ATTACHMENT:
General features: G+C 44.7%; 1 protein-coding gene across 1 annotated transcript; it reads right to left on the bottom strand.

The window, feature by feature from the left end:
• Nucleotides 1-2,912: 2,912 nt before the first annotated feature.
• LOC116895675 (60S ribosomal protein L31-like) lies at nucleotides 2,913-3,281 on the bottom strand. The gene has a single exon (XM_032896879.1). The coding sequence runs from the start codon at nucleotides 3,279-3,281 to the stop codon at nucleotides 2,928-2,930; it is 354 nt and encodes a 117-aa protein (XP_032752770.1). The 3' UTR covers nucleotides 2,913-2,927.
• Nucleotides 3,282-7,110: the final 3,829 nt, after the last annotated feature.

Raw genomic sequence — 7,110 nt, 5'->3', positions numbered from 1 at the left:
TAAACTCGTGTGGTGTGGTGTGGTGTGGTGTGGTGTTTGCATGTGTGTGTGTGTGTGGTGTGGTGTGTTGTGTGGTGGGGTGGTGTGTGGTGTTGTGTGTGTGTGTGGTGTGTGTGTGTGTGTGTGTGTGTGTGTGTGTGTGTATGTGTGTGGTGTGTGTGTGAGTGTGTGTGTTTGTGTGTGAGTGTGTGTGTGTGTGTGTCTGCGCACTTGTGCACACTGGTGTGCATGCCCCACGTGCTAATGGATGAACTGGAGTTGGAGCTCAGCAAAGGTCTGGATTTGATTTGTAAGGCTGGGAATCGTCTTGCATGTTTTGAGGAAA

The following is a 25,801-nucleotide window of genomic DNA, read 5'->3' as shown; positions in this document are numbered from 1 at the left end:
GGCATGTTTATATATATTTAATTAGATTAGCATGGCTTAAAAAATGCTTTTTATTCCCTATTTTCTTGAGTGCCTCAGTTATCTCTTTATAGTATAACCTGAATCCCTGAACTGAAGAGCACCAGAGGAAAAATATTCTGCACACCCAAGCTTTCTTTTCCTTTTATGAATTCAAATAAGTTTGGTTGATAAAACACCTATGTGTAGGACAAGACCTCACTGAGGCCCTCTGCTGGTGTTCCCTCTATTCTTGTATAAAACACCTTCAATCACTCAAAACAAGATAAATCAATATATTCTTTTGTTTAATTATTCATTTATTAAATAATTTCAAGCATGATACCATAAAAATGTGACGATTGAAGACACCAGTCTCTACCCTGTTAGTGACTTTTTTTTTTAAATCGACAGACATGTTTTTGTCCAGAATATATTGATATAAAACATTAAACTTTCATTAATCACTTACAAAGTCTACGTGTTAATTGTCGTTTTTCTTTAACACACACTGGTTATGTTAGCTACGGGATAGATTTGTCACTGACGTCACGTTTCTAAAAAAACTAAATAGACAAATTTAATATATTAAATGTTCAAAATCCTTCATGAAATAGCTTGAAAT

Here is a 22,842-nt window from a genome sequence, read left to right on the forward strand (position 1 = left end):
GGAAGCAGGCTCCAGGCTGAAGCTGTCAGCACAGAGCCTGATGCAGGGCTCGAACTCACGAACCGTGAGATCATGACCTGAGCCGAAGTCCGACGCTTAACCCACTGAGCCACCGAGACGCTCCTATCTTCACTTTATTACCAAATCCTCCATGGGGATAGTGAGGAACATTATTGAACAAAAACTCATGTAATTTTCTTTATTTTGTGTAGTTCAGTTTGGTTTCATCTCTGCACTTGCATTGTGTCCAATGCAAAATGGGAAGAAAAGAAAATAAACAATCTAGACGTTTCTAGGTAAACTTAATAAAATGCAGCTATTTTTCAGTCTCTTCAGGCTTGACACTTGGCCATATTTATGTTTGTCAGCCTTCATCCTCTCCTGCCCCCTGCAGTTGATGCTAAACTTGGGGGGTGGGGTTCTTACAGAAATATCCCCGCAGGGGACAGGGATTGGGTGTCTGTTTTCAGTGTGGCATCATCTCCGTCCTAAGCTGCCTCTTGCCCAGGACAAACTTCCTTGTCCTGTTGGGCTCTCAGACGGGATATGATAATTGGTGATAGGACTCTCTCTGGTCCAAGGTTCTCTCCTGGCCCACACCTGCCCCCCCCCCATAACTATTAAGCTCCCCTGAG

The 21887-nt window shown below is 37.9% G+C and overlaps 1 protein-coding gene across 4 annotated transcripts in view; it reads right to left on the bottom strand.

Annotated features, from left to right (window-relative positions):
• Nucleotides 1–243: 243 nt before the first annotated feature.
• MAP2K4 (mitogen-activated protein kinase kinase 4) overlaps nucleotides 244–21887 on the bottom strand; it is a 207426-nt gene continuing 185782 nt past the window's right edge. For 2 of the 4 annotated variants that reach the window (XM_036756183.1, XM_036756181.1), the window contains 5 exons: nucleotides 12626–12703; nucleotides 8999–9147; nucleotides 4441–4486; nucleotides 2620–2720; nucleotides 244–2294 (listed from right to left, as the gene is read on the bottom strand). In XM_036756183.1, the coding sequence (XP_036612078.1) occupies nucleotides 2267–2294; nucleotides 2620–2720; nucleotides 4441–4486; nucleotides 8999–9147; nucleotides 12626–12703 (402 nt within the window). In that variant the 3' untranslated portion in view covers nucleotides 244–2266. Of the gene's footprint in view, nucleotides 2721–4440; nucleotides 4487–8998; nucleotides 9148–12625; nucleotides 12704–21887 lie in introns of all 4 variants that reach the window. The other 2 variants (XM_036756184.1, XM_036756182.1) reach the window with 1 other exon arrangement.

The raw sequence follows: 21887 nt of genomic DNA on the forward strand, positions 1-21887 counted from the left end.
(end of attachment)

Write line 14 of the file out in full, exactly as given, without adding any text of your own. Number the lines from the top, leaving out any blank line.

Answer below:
• Nucleotides 1–243: 243 nt before the first annotated feature.